Can I get my debts written off?

Posted 20 December 2018

Find out which debt solution is right for you

Get started

Answer a few simple questions

See if you are suitable

Understand your next steps

You might have seen adverts promising you that it is possible to get all your debt written off. So is this for real?

The honest answer is...maybe. It depends on your situation and the kind of debts you have. There are some debt solutions that involve getting some or all of your unsecured debt written off. But there are different approaches to dealing with debts, and they won’t be suitable for everyone.

In exceptional circumstances, you or a debt advice provider acting on your behalf can simply ask your creditors to write your debts off. This would involve writing to them, explaining that you cannot repay the debt and that the situation is unlikely to improve. This would usually only work if, for example, you were seriously ill.

However, there are a number of formal debt solutions that can result in getting some or all of your debts wiped off. Below are a list of the solutions available in England, Wales and Northern Ireland. For more information about Scottish debt solutions, click here.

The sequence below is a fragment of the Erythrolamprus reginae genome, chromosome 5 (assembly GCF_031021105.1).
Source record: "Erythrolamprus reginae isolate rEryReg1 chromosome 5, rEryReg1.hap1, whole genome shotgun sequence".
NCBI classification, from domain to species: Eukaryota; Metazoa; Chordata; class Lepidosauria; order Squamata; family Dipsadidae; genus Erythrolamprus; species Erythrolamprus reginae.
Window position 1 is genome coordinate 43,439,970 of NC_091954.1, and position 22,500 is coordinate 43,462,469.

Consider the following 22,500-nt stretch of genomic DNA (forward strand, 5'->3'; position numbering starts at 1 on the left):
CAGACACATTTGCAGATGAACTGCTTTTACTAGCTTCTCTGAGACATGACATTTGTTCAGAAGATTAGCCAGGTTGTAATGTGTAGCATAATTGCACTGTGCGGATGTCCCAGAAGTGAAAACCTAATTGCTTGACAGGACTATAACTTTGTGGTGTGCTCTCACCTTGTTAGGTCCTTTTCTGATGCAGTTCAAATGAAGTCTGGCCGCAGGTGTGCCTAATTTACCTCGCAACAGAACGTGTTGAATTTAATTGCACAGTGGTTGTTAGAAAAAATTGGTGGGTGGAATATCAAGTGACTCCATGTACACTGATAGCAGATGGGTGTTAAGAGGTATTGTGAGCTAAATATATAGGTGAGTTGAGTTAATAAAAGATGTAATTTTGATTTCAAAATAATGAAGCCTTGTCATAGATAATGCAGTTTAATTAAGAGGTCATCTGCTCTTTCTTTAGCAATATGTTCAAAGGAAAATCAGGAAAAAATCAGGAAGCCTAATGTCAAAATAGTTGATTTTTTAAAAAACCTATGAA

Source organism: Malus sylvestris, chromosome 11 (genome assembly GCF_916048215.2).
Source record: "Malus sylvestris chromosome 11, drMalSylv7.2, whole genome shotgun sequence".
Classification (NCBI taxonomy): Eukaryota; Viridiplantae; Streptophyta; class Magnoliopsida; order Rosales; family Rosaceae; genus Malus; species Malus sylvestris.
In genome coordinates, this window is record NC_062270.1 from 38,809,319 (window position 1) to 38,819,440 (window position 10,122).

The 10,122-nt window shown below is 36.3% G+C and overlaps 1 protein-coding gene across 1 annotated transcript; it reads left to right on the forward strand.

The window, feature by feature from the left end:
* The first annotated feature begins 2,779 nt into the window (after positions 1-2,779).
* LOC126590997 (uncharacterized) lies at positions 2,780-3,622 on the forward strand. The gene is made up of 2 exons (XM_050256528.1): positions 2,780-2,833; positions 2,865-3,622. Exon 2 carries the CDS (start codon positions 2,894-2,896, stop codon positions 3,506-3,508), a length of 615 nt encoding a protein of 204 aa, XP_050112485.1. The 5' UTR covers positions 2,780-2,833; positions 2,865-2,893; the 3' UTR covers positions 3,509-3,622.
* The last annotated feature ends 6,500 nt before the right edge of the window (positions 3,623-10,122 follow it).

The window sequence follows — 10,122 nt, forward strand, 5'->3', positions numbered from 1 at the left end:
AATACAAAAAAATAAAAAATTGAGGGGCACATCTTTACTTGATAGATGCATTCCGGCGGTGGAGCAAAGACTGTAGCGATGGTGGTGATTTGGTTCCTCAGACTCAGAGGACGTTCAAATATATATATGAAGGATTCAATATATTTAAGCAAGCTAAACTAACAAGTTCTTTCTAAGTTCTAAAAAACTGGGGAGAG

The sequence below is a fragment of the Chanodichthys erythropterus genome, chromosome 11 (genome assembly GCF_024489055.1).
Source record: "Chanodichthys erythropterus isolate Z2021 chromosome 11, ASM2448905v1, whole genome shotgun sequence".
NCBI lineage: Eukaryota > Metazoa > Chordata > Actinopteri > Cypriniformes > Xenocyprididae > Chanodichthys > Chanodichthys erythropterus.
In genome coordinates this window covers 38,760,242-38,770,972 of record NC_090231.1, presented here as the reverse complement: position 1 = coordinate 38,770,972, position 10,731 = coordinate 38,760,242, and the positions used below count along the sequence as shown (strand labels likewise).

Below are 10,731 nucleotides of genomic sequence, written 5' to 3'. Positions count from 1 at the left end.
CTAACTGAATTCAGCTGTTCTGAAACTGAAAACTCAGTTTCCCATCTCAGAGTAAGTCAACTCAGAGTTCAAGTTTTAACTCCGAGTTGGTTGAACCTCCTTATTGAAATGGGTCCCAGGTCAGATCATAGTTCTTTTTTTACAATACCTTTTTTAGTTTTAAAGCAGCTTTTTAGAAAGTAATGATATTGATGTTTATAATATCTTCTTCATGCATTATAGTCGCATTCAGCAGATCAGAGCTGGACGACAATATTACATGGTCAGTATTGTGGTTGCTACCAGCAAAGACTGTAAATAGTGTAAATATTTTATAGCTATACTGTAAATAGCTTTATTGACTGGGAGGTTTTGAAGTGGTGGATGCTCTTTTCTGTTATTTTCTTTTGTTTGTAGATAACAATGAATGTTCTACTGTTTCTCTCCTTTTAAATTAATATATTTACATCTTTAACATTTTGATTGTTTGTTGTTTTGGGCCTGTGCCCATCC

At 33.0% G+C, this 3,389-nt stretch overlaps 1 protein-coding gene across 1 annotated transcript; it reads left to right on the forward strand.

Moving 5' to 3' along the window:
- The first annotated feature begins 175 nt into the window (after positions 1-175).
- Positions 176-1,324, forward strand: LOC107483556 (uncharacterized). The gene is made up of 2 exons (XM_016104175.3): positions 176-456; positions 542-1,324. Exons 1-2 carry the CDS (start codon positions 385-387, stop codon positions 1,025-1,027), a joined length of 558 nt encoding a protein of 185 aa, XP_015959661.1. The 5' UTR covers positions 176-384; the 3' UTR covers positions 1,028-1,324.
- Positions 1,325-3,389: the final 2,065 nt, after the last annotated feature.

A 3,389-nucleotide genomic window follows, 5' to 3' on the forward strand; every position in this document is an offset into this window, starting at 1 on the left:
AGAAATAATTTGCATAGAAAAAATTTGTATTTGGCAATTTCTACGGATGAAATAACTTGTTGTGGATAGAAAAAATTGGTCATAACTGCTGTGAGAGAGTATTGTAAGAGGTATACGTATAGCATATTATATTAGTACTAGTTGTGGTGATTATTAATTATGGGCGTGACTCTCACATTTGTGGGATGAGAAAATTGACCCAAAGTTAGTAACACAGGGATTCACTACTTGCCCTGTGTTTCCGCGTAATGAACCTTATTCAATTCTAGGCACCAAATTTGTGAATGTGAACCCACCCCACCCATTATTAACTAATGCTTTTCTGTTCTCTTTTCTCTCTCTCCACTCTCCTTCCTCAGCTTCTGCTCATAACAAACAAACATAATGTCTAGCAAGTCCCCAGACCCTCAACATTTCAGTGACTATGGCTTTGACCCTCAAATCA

Individual Voluntary Arrangement (IVA)

This is a formal, legally-binding arrangement between you and your creditors. You agree an affordable monthly payment towards your unsecured debts over a fixed period of time. (This is usually around 5 years.) If you make all of your payments for the full term of the IVA, what remains of your unsecured debt will be written off by your creditors.


Bankruptcy usually lasts for a year, after which most of your remaining debts will be written off. However, bankruptcy has significant implications. If you are a homeowner, your home is likely to be sold off to repay your debts. After you have been discharged from bankruptcy, you will still face restrictions in obtaining further credit in the future. You may also be prevented from working in certain professions. If you can afford to do so, you may also have to pay money into your bankruptcy for a number of years.

Debt Relief Order (DRO)

This is similar to bankruptcy, but with a much lower fee. It is designed for people with little or no disposable income, few assets and debts of less than £20,000. A year after your DRO starts, if your circumstances have not changed the debts that are listed in it are discharged (written off), and you will then be free from those debts.


Whether you are able to have your debts partly or fully written off depends on a number of different factors. The only way to know which debt solution is best for you is to get expert debt advice. Take the first step to becoming debt-free by seeking advice today.

by Christine Walsh

Back to blog home

Did you find this useful? Share it with others!

To find other sources of free advice visit Money Helper. It’s here to listen and give free, impartial, trusted guidance. Based around you and backed by government.